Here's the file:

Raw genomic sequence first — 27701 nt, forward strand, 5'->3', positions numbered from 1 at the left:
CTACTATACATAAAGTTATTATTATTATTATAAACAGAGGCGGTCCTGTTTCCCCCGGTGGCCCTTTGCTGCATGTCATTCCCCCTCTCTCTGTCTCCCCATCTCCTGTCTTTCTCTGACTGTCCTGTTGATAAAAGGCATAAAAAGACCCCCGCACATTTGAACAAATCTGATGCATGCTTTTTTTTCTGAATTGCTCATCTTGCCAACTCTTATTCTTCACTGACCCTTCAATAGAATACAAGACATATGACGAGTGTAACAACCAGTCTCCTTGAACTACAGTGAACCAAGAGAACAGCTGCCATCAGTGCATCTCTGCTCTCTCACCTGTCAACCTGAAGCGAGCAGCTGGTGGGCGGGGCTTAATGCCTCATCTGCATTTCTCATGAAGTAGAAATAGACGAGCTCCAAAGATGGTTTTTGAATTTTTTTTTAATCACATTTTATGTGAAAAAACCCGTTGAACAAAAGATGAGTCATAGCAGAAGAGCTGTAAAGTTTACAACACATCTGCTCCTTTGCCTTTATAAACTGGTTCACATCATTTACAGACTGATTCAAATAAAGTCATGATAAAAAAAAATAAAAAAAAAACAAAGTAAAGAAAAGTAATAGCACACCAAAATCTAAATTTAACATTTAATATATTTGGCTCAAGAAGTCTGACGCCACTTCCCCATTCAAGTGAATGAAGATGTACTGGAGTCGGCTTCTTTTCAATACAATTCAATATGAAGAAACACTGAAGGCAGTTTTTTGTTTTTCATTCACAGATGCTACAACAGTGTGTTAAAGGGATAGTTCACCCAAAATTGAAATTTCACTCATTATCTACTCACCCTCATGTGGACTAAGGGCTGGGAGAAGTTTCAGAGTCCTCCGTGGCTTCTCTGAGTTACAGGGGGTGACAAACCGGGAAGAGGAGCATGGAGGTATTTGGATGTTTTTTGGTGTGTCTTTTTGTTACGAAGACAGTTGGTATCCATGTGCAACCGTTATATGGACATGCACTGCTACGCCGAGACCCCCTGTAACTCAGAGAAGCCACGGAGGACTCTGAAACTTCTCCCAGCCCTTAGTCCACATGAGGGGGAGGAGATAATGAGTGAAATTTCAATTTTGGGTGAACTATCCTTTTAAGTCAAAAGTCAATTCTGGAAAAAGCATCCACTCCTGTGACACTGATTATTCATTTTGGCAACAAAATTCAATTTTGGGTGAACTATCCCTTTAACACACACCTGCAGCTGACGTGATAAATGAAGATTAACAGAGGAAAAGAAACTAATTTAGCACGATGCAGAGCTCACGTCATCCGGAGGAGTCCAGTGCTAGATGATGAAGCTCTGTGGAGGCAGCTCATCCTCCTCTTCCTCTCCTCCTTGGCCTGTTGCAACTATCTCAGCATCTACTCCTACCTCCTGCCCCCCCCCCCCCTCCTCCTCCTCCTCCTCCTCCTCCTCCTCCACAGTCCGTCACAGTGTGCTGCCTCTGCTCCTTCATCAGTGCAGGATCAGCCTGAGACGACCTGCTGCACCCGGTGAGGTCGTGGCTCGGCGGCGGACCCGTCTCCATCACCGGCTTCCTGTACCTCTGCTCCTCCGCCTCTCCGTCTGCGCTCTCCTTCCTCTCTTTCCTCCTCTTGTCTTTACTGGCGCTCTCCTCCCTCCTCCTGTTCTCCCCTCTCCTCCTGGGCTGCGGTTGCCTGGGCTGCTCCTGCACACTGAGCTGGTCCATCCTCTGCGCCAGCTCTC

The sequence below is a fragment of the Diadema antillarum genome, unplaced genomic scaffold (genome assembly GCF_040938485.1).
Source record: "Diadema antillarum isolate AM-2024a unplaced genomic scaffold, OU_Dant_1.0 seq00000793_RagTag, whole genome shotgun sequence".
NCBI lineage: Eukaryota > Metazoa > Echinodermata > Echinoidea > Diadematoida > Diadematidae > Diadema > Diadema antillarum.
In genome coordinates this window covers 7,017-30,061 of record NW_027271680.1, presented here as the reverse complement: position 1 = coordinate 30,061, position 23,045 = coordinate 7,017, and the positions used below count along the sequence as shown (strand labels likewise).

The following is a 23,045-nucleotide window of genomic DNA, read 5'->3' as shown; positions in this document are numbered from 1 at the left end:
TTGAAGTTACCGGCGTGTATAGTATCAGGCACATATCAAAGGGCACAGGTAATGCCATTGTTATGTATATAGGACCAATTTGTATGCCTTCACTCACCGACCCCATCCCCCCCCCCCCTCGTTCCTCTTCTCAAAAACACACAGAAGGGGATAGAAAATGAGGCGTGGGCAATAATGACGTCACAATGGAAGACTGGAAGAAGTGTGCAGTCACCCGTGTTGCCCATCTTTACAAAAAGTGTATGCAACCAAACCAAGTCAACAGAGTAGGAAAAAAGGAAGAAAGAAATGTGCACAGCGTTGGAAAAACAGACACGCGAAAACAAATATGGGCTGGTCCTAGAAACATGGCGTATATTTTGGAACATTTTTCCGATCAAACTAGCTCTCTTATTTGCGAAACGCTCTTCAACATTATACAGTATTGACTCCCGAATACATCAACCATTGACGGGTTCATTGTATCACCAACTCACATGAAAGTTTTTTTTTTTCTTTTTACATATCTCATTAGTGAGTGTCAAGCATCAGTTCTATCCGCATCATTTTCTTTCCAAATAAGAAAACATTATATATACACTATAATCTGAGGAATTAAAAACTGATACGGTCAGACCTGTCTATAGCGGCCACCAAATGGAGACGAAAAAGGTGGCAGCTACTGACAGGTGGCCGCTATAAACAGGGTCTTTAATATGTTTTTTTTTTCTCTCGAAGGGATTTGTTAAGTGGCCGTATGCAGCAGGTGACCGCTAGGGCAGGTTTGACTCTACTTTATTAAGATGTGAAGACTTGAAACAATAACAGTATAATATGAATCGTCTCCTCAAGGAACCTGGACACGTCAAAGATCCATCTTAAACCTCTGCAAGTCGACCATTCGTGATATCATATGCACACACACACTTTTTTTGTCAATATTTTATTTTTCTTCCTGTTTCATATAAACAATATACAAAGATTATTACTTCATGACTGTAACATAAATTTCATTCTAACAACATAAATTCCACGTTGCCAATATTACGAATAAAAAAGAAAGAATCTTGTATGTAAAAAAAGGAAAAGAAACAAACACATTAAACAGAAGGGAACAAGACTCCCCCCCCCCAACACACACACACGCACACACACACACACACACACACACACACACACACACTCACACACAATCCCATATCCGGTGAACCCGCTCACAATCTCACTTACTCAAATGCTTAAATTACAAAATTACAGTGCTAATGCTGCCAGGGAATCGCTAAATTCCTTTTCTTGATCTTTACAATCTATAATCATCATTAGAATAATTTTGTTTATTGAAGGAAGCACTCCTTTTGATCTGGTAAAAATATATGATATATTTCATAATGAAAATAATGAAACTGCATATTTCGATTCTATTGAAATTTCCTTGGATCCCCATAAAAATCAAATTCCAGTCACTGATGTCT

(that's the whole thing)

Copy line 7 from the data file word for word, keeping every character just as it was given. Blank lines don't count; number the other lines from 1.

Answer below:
The following is a 23,045-nucleotide window of genomic DNA, read 5'->3' as shown; positions in this document are numbered from 1 at the left end: